Friday 25 Oct: I joined a full day conference at Tallinn’s German Gymnasium. The theme was ‘German language opens doors’. I expected some more students there but the majority of all conference participants were Estonian German language teachers (sweet elderly ladies). One of them called me Käsekopf…
Saturday 26 Oct: Just when I decided to take it slow Kalev called. ‘Want to join to Haapsalu for some sightseeing?’. Ok! So, that taking it slow didn’t really work out. I did however have a great day once again. Haapsalu is such a happy place with a lot of colorful wooden houses. The weather wasn’t that wonderful so I’m definitely planning to go back there once during summer.
Sunday 27 Oct: This day consisted of eating chocolate and going to the gym. A nice combination.
So, that was about it. Now I’ll procrastinate my homework about Possesivpronomen and Personalpronomen by baking some pancakes first. If you want to see a lot more pictures of all the events mentioned above, feel free to have a look at my Facebook page!

Some thoughts on Finland, timeless Nordic design and future home/tableware

Are you guys already fed up about my Finland fascination? No? Ok, then here once again another ode to this attractive country. Even though every single Baltic country has conquered a valuable place in my heart, I think Finland is my favorite country in Europe till now. Finland is just a bit different than the rest, and I like that, of course. 
Ever since my first visit to Finland in 2009 I was amazed by Finnish design for everyday use. I for example really like Arabia’s Moomin cups, Finlayson’s dish towels, Marimekko’s playful fabrics and Iittala’s timeless tableware. When visiting my dear friend Astrid in Copenhagen, Denmark, I was once again confronted with my desire to buy only high quality Nordic design items as soon as my wallet would allow it. At the moment it certainly doesn’t, but who knows, maybe in the future while having a successful (and most important: fun!) job, I’ll be able to make my dreams come true at the cash desk of Illums Bolighus. With a small dream fulfillment I’d be already more than pleased.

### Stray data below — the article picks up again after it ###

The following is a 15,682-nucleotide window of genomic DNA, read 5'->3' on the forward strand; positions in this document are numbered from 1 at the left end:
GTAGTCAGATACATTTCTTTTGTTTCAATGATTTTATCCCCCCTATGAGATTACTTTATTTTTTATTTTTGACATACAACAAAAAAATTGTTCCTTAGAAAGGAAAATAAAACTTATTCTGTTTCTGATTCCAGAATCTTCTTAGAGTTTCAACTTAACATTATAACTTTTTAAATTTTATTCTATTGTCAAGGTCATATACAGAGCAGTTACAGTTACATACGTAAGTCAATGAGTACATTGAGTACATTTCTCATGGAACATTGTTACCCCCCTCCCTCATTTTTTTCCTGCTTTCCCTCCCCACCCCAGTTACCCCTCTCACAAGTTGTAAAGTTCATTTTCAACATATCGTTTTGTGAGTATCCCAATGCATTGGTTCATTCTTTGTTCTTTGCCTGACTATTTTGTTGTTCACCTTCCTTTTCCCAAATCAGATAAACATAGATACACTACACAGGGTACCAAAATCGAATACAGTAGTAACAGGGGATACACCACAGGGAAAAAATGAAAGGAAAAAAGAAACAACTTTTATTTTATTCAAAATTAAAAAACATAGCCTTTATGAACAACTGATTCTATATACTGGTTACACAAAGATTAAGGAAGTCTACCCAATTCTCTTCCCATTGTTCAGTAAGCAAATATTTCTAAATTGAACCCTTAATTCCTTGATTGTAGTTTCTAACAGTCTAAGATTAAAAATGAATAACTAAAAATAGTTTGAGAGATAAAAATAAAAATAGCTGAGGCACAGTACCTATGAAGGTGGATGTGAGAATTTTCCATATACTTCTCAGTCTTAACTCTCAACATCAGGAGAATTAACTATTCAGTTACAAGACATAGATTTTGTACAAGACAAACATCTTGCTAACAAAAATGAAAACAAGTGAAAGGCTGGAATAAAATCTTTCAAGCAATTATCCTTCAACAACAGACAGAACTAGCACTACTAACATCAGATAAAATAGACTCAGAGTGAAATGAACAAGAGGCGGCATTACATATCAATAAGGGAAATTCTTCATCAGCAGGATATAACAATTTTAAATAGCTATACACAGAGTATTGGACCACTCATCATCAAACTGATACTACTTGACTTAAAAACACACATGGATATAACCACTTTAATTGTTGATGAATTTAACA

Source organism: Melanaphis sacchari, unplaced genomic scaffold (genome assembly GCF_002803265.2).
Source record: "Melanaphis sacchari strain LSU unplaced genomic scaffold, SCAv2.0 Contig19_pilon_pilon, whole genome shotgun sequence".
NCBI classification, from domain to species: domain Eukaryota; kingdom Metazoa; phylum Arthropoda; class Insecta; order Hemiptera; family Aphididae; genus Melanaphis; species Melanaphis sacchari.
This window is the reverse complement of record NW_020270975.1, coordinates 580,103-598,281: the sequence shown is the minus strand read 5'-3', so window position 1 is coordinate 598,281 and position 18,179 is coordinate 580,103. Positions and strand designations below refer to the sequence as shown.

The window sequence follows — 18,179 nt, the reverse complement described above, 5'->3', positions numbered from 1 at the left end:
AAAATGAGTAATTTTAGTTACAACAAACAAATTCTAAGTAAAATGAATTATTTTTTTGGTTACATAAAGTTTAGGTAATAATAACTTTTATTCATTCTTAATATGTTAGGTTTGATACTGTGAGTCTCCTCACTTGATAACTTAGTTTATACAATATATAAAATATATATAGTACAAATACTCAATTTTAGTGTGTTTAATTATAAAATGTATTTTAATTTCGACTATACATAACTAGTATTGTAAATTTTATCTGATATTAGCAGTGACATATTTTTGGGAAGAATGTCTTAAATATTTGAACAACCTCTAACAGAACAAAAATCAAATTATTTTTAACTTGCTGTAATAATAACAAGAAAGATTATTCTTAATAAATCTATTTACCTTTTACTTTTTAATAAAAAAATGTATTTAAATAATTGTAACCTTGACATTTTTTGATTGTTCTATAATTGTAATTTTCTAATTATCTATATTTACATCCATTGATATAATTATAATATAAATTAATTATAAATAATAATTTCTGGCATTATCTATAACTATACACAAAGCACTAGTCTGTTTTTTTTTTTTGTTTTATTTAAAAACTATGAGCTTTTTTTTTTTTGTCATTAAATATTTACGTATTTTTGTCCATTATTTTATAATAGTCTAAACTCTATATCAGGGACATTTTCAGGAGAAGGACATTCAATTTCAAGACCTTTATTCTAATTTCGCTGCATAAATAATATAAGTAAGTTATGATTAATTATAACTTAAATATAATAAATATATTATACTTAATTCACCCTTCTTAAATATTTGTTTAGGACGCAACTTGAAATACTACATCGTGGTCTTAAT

My friend Astrid with her Marimekko bag, checking out Arabia’s Moomin cups in Illums Bolighus, Copenhagen.
A while ago I wasted my time strolling around in Solaris shopping centre’s book store in Tallinn in stead of learning for my German exam. Let’s just call it a well deserved break. All around the store comfortable chairs are placed where sweet looking Estonians calmly flip through the pages of the books they’re eventually not intending to buy. I found myself a wobbly legless chair which was fixed to the ceiling of the English book section with a chain. I snuggled up with the book ‘Culture Shock! Finland’ by Deborah Swallow. She wrote amongst others that Finland isn’t the cheapest country, but that the products that are available are worth the high prices because of their outstanding quality. 
What I also find quite special on Nordic designs is that they can be some extremely timeless. Let’s for example take the Aalto Vase which was created by the Finnish architect and designer Aivar Aalto in 1937. It’s still very popular nowadays. Another case can be found in Sweden. The design of the beloved Fjällräven Kånken backpack I own since a couple of months still looks pretty much the same as it did during the 70s. It’s simplicity survived several decades. I never thought I would wear a square-like backpack, but I’m so in love with my brick colored Kånken now. So much stuff fits in it and it’s nicely waterproof. Yeah, worth the money.